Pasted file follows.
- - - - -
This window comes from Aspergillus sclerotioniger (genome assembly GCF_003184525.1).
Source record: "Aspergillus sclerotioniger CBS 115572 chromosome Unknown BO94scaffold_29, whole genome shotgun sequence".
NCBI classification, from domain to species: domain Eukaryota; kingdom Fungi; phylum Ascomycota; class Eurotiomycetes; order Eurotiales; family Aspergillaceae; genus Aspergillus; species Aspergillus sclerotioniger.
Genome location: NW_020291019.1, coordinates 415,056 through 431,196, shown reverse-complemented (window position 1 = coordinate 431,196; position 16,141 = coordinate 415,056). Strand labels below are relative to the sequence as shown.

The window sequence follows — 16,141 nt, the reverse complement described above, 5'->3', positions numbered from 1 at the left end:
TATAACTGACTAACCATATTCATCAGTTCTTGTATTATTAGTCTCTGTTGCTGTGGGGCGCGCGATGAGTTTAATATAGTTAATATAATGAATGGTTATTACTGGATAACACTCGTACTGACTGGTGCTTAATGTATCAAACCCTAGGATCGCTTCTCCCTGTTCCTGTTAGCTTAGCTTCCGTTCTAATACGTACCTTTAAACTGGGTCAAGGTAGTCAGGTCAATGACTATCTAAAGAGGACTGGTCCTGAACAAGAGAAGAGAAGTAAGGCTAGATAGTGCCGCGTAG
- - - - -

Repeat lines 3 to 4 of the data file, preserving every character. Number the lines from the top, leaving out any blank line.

NCBI classification, from domain to species: domain Eukaryota; kingdom Fungi; phylum Ascomycota; class Eurotiomycetes; order Eurotiales; family Aspergillaceae; genus Aspergillus; species Aspergillus sclerotioniger.
Genome location: NW_020291019.1, coordinates 415,056 through 431,196, shown reverse-complemented (window position 1 = coordinate 431,196; position 16,141 = coordinate 415,056). Strand labels below are relative to the sequence as shown.